This movie follows Einar’s journey to Lili and how Lili struggles to accept the truth that this ‘Lili’ persona is her true an authentic self. He reveals that he is a woman, that he was simply born into the wrong body, but that it sometimes feels like he has two people in his one body and that they are both fighting to see who will take over. Einar struggles with revealing this admission because the doctors he visits sometimes either do not believe him or wish to send him to a mental institution. Lili eventually meets a doctor who tells her that he can help her become her true self through sex reassignment surgery, something she desperately wants. Gerda and Lili’s relationship evolves and changes throughout this movie as both of them struggle to deal with their new identities. This movie was sincerely eye-opening for me and the actors did a wonderful job of portraying each character.


This movie is also a book, available in a physical copy and also as an OverDrive ebook.

 

June is LGBT Pride Month

The six-colour version of the pride flag is the most commonly used version. The original version from 1978 had two additional stripes — hot pink and turquoise which were removed due to manufacturing needs. Via Wikimedia Commons.
The six-color version of the pride flag is the most commonly used version. The original version from 1978 had two additional stripes — hot pink and turquoise which were removed due to manufacturing needs. Via Wikimedia Commons.

In honor of LGBT Pride Month, we are featuring films, novels and media created by and for the LGBTQ** community on this blog. We’ll also have an ongoing display of these materials at the DPL’s Main branch.

First, a little history …

Lesbian, Gay, Bisexual and Transgender Pride Month  is currently celebrated each year in the month of June to honor the 1969 Stonewall riots in Manhattan, New York City. The Stonewall riots  – occurring over the weekend of June 27-29, 1969 – were a tipping point for the Gay Liberation Movement in the United States. While protests for LGBTQ rights had occurred prior to the Stonewall riots, many considered the riots as a “shot heard round the world,”* the first to garner large-scale media attention for a population that had, prior to then, been forced to live in secret.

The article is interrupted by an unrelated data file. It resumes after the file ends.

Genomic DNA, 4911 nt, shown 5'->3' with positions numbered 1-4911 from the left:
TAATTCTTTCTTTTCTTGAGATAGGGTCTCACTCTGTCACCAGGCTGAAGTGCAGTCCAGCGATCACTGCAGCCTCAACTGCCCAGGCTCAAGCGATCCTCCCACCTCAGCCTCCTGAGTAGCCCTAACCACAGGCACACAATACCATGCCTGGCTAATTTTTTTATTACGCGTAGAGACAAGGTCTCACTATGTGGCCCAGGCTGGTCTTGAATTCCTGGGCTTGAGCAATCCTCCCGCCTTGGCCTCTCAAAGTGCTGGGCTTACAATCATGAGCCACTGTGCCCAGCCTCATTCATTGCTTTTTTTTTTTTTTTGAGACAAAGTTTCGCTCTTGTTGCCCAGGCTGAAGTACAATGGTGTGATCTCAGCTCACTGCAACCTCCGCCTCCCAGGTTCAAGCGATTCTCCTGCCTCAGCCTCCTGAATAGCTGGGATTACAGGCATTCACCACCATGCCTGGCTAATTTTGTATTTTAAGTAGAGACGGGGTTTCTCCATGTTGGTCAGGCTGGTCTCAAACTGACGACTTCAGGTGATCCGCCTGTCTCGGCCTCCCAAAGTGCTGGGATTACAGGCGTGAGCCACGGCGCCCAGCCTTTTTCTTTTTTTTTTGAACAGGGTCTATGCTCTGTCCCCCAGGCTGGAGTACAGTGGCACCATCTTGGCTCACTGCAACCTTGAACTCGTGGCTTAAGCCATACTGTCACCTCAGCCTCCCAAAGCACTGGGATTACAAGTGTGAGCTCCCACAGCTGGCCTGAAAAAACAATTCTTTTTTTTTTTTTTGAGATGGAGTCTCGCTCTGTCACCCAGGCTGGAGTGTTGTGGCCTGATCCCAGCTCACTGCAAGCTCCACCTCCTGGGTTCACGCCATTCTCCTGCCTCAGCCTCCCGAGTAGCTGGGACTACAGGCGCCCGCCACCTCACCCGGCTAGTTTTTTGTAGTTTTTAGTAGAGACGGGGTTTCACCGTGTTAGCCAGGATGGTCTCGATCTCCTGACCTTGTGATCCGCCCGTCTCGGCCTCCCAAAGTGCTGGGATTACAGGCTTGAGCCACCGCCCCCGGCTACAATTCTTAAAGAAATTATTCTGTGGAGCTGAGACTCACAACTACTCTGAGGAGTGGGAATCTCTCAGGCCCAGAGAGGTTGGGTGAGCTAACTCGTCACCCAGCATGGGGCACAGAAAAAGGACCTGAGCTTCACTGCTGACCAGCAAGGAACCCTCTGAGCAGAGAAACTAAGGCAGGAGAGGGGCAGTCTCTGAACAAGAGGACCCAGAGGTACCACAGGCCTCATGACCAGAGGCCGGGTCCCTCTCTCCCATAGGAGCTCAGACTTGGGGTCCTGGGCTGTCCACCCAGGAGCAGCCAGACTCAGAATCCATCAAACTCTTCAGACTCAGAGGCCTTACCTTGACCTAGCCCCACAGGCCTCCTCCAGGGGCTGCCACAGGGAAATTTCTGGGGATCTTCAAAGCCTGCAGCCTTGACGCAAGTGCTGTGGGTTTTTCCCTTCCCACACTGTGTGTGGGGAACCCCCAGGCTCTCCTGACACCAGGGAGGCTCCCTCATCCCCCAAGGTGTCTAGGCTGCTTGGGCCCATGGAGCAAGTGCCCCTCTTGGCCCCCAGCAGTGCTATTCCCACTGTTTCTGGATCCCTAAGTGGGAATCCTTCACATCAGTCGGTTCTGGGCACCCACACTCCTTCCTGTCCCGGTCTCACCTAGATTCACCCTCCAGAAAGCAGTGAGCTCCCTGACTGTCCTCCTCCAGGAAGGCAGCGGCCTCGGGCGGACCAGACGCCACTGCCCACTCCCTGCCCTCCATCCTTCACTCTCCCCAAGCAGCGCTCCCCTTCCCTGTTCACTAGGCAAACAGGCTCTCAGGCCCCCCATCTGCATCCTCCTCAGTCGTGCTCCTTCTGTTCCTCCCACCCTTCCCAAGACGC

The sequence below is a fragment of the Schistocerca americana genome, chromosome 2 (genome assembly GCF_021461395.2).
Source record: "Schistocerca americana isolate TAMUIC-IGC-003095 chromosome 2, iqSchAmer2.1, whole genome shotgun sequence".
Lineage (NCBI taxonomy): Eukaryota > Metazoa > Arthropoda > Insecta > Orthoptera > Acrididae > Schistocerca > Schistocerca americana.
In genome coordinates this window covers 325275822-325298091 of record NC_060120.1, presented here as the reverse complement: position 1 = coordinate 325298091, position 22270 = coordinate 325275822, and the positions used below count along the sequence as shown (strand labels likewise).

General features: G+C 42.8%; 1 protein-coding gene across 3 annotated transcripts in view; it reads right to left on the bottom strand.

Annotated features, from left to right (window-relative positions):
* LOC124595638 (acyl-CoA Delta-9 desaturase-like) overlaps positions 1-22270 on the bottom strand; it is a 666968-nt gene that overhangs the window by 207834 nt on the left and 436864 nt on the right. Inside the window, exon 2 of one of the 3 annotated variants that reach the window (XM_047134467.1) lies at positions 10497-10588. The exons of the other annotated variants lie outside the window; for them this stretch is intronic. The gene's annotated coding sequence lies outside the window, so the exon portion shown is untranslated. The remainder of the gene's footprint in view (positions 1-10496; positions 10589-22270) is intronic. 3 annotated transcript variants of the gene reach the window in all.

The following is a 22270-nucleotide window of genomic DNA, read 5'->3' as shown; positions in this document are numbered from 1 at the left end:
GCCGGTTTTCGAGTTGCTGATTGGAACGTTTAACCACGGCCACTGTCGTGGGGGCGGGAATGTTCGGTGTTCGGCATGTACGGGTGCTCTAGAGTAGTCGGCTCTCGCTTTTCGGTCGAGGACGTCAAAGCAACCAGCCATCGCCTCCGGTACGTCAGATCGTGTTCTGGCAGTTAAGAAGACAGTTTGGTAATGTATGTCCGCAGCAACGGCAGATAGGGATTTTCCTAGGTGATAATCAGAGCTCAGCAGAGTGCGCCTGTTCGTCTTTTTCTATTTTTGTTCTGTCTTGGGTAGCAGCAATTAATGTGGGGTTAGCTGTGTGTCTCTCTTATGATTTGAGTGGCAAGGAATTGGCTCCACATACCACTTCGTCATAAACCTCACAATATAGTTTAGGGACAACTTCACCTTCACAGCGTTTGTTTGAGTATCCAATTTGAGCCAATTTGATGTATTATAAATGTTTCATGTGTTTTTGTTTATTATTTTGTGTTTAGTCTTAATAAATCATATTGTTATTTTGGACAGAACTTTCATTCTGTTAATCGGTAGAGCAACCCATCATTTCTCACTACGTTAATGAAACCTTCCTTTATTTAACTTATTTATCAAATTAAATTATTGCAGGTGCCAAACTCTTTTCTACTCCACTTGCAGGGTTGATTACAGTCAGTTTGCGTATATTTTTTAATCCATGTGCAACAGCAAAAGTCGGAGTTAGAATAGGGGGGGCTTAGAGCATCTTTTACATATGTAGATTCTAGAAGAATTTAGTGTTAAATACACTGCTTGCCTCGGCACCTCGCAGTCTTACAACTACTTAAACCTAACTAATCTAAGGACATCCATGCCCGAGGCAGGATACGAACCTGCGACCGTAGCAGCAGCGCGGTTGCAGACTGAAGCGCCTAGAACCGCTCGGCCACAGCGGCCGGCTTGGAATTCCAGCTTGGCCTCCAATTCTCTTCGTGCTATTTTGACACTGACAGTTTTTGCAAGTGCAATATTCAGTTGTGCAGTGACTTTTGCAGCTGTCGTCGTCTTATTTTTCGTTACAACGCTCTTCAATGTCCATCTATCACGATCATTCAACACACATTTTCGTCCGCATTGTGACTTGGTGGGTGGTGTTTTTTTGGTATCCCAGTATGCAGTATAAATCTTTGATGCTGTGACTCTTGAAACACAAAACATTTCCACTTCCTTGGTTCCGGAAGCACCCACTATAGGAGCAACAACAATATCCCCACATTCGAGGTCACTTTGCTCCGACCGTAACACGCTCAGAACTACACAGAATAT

156px-Stonewall_Inn_1969
Stonewall Inn, site of the 1969 Stonewall riots, New York City, USA, Via Wikimedia Commons.

Christopher Street Liberation Day on June 28, 1970 marked the first anniversary of the Stonewall riots with an assembly on Christopher Street (where the Stonewall Inn was located); with simultaneous Gay Pride marches in Los Angeles and Chicago, marking the first Gay Pride marches in U.S. history.  Since then, Gay Pride marches have occurred annually in major cities across the U.S.  to recognize the impact that lesbian, gay, bisexual and transgender individuals have had on history locally, nationally, and internationally.

On June 2, 2000 President Bill Clinton declared June “Gay & Lesbian Pride Month”.  On June 1, 2009, President Barack Obama declared June 2009 Lesbian, Gay, Bisexual, and Transgender Pride Month, citing the riots as a reason to “…commit to achieving equal justice under law for LGBT Americans.” Read President Obama’s  2015 declaration here.

If you’d like to learn more, the Library of Congress hosts many historical documents, photos and recordings about LGBTQ Pride month, as well as the history of the LGBTQ movement in the United States. Check it out here: http://www.loc.gov/lgbt/

National Public Radio’s StoryCorps produced the documentary “Remembering Stonewall” on the 20th anniversary of the riots. You can listen it here: http://storycorps.org/remembering-stonewall/, as well as explore other stories from their OutLoud initiative, founded to preserve LGBTQ  voices and stories across the U.S. On the 40th anniversary of the riots, NPR’ Margo Adler produced another retrospective, “Years Later, Stonewall Riots Remembered”

Check back here next week for a look at LGBTQ literature for all ages!

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*Faderman, Lillian (1991). Odd Girls and Twilight Lovers: A History of Lesbian Life in Twentieth Century America, Penguin Books. ISBN 0-14-017122-3

**A note on terminology: The acronym LGTB and LGBTQ (Lesbian, Gay, Bisexual, Transgender, Queer/Questioning) are both used in the official Presidential declaration. According to the GLAAD and The New York Times style guidelines, LGBT is the preferred term, based on universal acceptance and recognition. However, I’ve chosen to use LGBTQ throughout, except when citing a direct quotation, or using the name of a specific organization or event.